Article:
Modeling the Neolithic Transition in Europe. Archaeobotanical Aspect of the Expansion of Neolithic Population in Europe.
Ahmad, L. (2013). Modeling the Neolithic Transition in Europe. Archaeobotanical Aspect of the Expansion of Neolithic Population in Europe. (Thesis, Master of Science (MSc)). University of Waikato, Hamilton, New Zealand. Retrieved from http://hdl.handle.net/10289/8440
Permanent Research Commons link: http://hdl.handle.net/10289/8440
Whether or not the spread of agriculture in Europe was accompanied by movements of people is a long-standing question in archaeology and anthropology, which has been frequently addressed with the help of population genetic data. The development and spread of agriculture across Europe is one of the most important events in human history. Studies have addressed questions regarding this Neolithic expansion from three perspectives – the flow of people, the flow of genes, and the flow of culture. Conclusions from these disparate approaches can be contradictory. The goal of this project is to investigate the movement of the Neolithic people across Europe with respect to Archaeobotany. Archaeological evidence, radiocarbon dates and genetic markers are consistent with the spread of farming from a source in the Near East. Data has been collected comprising pollen counts at layers within cores of sediment. Spatial coordinates are associated with each core, and the layers are separated according to a chronology. Identification of a strong and enduring signal of cereal pollen should indicate the arrival of Neolithic migrants to the area, bringing with them the practice of agriculture. I will be using a diffusion model developed by Davison et al (2006). This model takes a set of parameters and simulates the spread of a population from an original starting point, taking account of factors such as topography and geography. This model might help in the evaluation of results of the observed cereal pollen data from this study, by suggesting whether those results are sensible with respect to the underlying theory of population movement inherent in the diffusion model.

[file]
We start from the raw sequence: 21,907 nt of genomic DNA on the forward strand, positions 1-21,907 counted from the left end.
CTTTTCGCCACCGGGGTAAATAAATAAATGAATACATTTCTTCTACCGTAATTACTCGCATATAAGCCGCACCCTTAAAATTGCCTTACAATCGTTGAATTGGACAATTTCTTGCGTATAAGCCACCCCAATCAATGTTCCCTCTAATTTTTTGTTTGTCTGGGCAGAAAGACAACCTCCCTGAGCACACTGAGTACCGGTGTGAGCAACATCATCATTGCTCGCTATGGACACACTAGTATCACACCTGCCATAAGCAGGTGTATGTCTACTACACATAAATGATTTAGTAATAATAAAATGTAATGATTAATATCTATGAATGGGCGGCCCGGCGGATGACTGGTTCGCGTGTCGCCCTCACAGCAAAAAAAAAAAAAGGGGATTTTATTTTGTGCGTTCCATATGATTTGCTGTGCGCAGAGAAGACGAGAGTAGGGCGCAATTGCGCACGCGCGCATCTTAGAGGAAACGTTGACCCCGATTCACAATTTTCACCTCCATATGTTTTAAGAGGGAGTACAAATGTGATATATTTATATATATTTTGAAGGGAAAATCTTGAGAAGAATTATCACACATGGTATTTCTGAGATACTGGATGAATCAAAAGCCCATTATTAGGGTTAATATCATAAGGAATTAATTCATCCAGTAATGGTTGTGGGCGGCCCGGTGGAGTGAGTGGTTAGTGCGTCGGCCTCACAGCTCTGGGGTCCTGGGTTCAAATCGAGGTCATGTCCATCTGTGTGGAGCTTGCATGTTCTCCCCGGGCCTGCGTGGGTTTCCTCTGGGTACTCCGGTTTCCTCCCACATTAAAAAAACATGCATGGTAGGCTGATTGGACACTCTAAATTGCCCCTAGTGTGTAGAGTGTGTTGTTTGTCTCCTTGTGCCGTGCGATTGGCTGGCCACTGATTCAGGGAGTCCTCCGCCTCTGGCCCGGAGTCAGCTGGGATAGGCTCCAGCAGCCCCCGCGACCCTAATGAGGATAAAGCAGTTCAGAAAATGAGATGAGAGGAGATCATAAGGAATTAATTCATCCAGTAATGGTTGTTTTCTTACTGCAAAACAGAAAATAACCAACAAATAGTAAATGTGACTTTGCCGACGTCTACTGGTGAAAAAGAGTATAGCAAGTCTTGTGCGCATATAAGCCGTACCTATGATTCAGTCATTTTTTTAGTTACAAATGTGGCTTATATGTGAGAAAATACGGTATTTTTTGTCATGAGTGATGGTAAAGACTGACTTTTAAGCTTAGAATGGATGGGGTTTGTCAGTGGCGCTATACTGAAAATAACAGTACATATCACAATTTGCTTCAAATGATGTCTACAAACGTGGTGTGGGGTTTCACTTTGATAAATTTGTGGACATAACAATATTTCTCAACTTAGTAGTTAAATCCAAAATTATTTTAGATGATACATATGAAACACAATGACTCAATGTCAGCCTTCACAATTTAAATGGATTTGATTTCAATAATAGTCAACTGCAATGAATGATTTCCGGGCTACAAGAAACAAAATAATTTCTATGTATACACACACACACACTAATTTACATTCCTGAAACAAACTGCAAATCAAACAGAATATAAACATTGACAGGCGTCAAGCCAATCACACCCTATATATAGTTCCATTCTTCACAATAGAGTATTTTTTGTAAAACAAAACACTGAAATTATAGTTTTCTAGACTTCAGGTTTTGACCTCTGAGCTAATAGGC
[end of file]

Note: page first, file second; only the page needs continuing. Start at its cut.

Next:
University of Waikato
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